Year : 2010 | Volume
: 26 | Issue : 2 | Page : 284--286
Isolated tuberculous orchitis: A mimicker of testicular malignancy
Joseph Paul1, Sriram Krishnamoorthy1, Marie Teresa2, Santosh Kumar1,
1 Department of Urology, Christian Medical College, Vellore, India
2 Department of Pathology, Christian Medical College, Vellore, India
Department of Urology, Christian Medical College, Vellore
Isolated tuberculous orchitis is a rare entity. The coexistence of tuberculosis of the testis with filarial worm infestation is even more rare. In this report, we present a case of tuberculous involvement of the testis, associated with filarial worm infestation in the spermatic cord that presented as a testicular tumor. A 55-year-old male presented with unilateral testicular swelling of four months duration. As the clinical evaluation was suggestive of testicular malignancy, he underwent a right high orchidectomy. The histopathology report revealed isolated tuberculous orchitis without epididymal involvement along with filarial infestation of the spermatic cord.
|How to cite this article:|
Paul J, Krishnamoorthy S, Teresa M, Kumar S. Isolated tuberculous orchitis: A mimicker of testicular malignancy.Indian J Urol 2010;26:284-286
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Paul J, Krishnamoorthy S, Teresa M, Kumar S. Isolated tuberculous orchitis: A mimicker of testicular malignancy. Indian J Urol [serial online] 2010 [cited 2022 May 21 ];26:284-286
Available from: https://www.indianjurol.com/text.asp?2010/26/2/284/65404
Genitourinary tuberculosis is the second most common form of extra pulmonary tuberculosis.  Genital tuberculosis other than tuberculous (TB) epididymitis is rare. Isolated TB orchitis without epididymal involvement is even more rare.  It is also rare to find a case of TB testis with coexistent filarial infection of the spermatic cord. To the best of our knowledge, this is the first case reported in literature where tuberculosis is seen to coexist with filarial infestation.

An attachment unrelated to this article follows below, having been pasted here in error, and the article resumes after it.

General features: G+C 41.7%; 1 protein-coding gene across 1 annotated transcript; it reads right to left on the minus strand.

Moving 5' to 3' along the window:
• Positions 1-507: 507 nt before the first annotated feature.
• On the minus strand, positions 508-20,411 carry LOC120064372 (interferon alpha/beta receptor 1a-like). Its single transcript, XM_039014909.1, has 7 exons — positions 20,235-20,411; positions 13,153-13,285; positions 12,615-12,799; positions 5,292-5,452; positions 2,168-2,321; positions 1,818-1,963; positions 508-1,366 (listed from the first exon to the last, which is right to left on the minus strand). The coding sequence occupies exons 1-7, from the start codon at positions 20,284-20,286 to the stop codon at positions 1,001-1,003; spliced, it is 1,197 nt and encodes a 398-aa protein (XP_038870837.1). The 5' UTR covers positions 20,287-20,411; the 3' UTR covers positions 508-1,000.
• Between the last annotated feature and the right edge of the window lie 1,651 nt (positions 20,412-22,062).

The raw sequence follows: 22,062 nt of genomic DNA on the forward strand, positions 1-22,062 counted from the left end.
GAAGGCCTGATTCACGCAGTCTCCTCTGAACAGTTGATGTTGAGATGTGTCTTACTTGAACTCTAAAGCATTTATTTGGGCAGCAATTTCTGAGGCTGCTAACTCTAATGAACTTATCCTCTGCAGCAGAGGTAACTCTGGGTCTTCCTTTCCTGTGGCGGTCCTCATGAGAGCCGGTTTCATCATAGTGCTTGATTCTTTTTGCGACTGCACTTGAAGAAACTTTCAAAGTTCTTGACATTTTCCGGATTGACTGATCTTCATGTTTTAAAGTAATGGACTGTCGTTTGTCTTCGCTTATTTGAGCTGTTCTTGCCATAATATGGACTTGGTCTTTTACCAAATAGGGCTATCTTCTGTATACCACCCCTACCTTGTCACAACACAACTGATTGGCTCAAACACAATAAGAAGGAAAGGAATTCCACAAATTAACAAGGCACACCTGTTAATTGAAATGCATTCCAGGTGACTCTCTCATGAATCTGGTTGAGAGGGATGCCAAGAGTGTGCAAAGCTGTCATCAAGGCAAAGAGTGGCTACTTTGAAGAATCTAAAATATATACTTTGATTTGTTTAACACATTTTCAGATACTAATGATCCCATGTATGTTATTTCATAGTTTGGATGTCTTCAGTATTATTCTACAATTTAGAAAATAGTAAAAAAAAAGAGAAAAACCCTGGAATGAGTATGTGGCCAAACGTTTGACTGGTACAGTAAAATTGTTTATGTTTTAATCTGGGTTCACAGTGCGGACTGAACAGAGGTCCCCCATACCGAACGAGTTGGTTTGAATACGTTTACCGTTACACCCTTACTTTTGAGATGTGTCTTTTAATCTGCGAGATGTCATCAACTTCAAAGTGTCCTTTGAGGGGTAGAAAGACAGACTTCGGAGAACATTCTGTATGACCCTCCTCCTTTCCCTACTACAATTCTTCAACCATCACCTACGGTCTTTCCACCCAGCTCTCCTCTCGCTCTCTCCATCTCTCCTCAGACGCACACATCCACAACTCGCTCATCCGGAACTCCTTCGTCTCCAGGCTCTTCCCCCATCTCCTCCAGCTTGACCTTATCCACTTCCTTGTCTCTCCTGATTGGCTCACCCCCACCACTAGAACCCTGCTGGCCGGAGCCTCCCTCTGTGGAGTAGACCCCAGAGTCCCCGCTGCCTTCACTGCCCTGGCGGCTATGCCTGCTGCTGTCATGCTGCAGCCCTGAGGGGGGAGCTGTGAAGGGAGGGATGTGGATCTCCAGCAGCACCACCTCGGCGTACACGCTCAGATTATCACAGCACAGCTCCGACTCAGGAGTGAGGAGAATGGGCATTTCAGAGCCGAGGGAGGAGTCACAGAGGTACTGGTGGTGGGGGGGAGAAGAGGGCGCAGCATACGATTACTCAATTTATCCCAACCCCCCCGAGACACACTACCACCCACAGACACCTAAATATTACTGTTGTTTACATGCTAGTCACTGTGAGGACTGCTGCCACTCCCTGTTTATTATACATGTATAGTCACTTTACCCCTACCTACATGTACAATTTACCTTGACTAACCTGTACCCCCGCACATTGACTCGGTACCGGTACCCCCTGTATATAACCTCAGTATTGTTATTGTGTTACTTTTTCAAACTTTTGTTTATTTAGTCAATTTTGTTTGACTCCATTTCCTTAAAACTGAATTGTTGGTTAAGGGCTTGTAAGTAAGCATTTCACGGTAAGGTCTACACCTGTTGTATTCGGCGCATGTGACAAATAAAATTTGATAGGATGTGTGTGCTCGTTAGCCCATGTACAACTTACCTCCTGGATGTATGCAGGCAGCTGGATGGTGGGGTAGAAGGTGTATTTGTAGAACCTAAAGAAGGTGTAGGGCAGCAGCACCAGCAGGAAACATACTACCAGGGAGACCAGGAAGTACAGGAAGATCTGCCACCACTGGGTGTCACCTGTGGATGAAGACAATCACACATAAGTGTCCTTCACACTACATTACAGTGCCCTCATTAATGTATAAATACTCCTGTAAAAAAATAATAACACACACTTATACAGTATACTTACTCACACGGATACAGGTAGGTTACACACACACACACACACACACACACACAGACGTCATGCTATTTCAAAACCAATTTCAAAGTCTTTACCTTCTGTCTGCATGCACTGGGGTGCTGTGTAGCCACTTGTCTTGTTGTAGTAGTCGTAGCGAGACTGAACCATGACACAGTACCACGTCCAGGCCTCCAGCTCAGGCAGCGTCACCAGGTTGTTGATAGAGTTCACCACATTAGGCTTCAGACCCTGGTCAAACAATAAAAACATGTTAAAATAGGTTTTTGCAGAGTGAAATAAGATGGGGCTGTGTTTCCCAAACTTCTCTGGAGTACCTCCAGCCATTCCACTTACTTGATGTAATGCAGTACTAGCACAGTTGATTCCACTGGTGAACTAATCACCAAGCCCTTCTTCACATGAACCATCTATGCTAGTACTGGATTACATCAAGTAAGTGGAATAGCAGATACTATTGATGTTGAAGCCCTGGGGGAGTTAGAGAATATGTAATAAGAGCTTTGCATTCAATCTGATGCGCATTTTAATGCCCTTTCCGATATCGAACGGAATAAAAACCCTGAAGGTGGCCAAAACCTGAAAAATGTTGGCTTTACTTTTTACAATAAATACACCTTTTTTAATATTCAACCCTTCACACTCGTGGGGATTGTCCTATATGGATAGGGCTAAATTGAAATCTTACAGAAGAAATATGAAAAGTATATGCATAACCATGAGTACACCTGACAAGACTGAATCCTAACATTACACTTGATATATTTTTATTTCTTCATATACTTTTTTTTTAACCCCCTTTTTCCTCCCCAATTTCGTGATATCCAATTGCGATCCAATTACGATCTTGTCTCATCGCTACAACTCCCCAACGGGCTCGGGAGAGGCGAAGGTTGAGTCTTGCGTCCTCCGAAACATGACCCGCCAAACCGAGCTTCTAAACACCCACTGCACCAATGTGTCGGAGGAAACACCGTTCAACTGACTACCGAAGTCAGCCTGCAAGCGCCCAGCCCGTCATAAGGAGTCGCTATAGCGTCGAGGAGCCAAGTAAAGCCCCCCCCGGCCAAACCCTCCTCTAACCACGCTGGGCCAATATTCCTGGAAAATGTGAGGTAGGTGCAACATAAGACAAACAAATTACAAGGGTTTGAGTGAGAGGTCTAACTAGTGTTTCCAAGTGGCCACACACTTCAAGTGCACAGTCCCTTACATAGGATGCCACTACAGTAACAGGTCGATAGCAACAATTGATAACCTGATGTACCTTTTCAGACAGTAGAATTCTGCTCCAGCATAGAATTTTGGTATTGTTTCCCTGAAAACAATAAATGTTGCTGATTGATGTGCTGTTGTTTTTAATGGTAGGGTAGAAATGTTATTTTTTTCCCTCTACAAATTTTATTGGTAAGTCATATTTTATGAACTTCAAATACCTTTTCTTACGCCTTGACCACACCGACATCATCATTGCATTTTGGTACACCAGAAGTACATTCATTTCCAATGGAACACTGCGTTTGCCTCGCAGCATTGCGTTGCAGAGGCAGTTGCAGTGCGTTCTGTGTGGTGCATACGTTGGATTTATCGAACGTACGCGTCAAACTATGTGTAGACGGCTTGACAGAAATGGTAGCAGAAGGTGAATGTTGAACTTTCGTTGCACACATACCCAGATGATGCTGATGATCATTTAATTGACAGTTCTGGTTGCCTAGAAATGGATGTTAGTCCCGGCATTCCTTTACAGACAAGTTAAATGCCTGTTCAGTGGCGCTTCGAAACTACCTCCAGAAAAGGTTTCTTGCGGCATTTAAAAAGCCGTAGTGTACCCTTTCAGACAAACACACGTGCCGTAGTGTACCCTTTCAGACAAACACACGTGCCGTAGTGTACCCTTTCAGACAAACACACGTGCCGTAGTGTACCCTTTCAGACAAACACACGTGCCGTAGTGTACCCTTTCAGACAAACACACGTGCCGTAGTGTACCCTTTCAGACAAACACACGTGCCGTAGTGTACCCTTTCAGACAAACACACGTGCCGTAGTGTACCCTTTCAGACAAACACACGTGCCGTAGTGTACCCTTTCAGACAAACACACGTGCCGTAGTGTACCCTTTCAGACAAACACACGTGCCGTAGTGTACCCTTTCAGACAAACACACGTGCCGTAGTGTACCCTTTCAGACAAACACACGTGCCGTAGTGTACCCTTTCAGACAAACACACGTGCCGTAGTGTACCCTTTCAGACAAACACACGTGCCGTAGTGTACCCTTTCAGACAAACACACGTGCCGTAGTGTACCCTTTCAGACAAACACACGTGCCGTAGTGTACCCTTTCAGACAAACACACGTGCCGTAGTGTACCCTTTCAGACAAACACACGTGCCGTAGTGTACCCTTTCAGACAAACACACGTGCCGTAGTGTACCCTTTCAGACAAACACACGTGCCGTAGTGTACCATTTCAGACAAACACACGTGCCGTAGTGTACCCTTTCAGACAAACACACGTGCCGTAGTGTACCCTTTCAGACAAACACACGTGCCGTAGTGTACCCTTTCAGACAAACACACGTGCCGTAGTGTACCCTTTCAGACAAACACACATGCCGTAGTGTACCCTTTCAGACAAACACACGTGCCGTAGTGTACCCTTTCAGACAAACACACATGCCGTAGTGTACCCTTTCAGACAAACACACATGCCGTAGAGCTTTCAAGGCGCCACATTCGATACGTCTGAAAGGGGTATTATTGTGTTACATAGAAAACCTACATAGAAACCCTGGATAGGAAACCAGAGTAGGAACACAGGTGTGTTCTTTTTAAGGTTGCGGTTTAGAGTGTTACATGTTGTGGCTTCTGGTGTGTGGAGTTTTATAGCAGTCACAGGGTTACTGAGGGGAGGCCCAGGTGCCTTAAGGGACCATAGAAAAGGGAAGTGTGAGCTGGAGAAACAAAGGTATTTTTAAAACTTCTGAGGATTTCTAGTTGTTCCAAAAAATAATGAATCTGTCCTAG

A 55-year-old male presented with a painless swelling of the right testis of four months duration. He had recurrent low-grade fever for the past 1 month, not associated with chills or rigor. He did not have any loin pain or bothersome voiding difficulties. He was not treated for TB in the past nor did he have a family history of TB. There was no trauma to the scrotum. The general examination was unremarkable. Upon examination, there was an 8 Χ 4 cms hard and nontender swelling in the right testis with an irregular surface. The left testis, both epididymes and the cord structures were clinically normal. The ESR was 45 mm in one hour, total white blood cell (WBC) count was 3400 per cub mm with a differential count of 72 polymorphs and 25 lymphocytes. Urine microscopy revealed 10-12 red blood cells(RBC)/high power field and urine culture was sterile. Serum LDH was 947 U/L but beta HCG (  About 28% of these patients will have isolated genital involvement.  The usual site of involvement is the epididymis, which occurs haematogenously or by a retrocanalicular haematogenous pathway from an infected prostate. If the infection goes unchecked, it can involve the testis. In a series of 96 cases of genital TB, Edward could not find any primary testicular TB; all had the primary involvement of the epididymis.  The first sign of tuberculous epididymitis is the appearance of a hard nodule at the cauda of the epididymis. This nodular induration later involves the entire epididymis, then the vas for a varying distance, and lastly the testis.  But, isolated involvement of testis is very rare. The possible etiology of isolated tuberculous orchitis is that rarely the infection of the testis could be by hematogenous route rather than the usual direct extension from the epididymis. In one reported case of isolated TB orchitis, the patient presented with scrotal ulceration. 
In our case, the presentation was typically mimicking a testicular tumor. The chest X-ray was normal. He did not have any constitutional symptoms of TB. The urine smear was negative for acid fast bacilli. All these features confirmed the diagnosis of isolated TB orchitis. Genital filariasis commonly presents as a secondary vaginal hydrocele with an associated epididymo-orhitis. Savio et al, have reported filarial involvement of the tunica of testis.  Kundu et al, have reported a case of testicular TB diagnosed by fine needle aspiration cytology. The lesion regressed with antituberculous treatment.  Kumar et al, have reported a case of acquired immunodeficiency syndrome (AIDS) presenting as testicular TB. 9 This is the first case report in literature of an isolated TB of the testis with coexistent filarial infestation of the spermatic cord. We also want to convey the message that in the atypical age group of patients presenting with testicular swelling from endemic areas of tuberculosis and filariasis, an infective etiology should be considered.
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